Association of Multimorbidity with Cardiovascular Endpoints and Treatment Effectiveness in Patients 75 Years and Older with Atrial Fibrillation

J'Neka S. Claxton, Alanna M. Chamberlain, Pamela L. Lutsey, Lin Y. Chen, Richard F. MacLehose, Lindsay G.S. Bengtson, Alvaro Alonso

Research output: Contribution to journalArticlepeer-review

6 Scopus citations


Background: The burden imposed by multimorbidity on outcomes and on the effectiveness of atrial fibrillation therapies in elderly adults with atrial fibrillation is unknown. Methods: Patients with nonvalvular atrial fibrillation ages ≥75 years in the MarketScan Medicare Supplemental database from 2007-2015. Prevalence of 14 chronic conditions at the time of atrial fibrillation diagnosis were obtained and classified as cardiometabolic or noncardiometabolic. Cox regression estimated the associations of the number and type of conditions with stroke, severe bleeding, and heart failure hospitalizations. Tests for interaction were assessed between atrial fibrillation treatments and multimorbidity. Results: Among 275,617 patients with atrial fibrillation (mean age 83 years, 51% women), the mean (SD) number of conditions per participant was 3.0 (2.1). Over a mean follow-up of 23 months, 7814 strokes, 13,622 severe bleeds, and 19,252 heart failure events occurred. After adjustment, an increase in the number of cardiometabolic conditions was associated with greater risk of stroke (hazard ratio [HR] 1.07; 95% confidence interval [CI], 1.05-1.10), severe bleeding (HR 1.09; 95% CI, 1.07-1.11), and heart failure (HR 1.19, 95% CI, 1.18-1.20). In contrast, number of noncardiometabolic conditions had weak or null associations with risk of cardiovascular endpoints. Overall, the effectiveness of atrial fibrillation treatment on stroke and heart failure were similar across multimorbidity status, but bleeding risk associated with atrial fibrillation treatments was higher in patients with overall and subgroup multimorbidity. Conclusion: Cardiometabolic multimorbidity was associated with worse outcomes and modified bleeding risk in atrial fibrillation patients. These findings underscore the impact of cardiometabolic conditions on atrial fibrillation outcomes and highlights the need to incorporate multimorbidity management in atrial fibrillation treatment guidelines.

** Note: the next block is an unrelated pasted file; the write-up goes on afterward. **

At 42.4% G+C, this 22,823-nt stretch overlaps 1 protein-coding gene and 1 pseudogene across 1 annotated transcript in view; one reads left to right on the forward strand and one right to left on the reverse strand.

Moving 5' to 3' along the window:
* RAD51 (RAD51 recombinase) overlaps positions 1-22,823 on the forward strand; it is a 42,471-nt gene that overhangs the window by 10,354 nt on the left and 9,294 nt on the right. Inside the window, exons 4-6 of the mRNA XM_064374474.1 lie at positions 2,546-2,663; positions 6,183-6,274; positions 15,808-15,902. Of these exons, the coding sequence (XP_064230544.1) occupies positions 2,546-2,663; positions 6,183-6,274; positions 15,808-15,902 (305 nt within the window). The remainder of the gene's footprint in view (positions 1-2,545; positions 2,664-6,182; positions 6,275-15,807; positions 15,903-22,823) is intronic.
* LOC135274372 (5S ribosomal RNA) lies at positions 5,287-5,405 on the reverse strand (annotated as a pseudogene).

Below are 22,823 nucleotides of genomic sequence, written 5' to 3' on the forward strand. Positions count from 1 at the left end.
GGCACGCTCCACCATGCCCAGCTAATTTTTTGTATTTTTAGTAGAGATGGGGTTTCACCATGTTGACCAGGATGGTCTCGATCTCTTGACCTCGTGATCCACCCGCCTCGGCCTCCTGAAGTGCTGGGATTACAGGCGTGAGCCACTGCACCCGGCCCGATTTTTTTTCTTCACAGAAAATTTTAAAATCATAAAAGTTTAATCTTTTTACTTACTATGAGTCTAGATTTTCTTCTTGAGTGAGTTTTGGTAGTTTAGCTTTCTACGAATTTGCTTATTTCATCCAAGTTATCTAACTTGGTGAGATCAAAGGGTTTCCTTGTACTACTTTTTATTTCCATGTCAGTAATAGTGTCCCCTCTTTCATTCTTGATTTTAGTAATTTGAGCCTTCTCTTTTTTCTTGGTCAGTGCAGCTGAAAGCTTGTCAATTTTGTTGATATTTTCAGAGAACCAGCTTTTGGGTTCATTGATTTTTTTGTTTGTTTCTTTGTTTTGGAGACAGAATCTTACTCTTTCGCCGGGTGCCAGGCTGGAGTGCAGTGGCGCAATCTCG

Original languageEnglish (US)
Pages (from-to)e554-e567
JournalAmerican Journal of Medicine
Issue number10
StatePublished - Oct 2020

Bibliographical note

Funding Information:
Funding: Research reported in this publication was supported by the National Heart, Lung, And Blood Institute and the National Institute on Aging of the National Institutes of Health under Award Numbers R01HL122200 , R21AG058445 , and K24HL148521 . The content is solely the responsibilities of the authors and does not necessarily represent the official views of the National Institutes of Health. This work was also supported by American Heart Association grant 16EIA26410001 .

Publisher Copyright:
© 2020


  • Atrial fibrillation
  • Cardiovascular disease
  • Elderly
  • Multimorbidity


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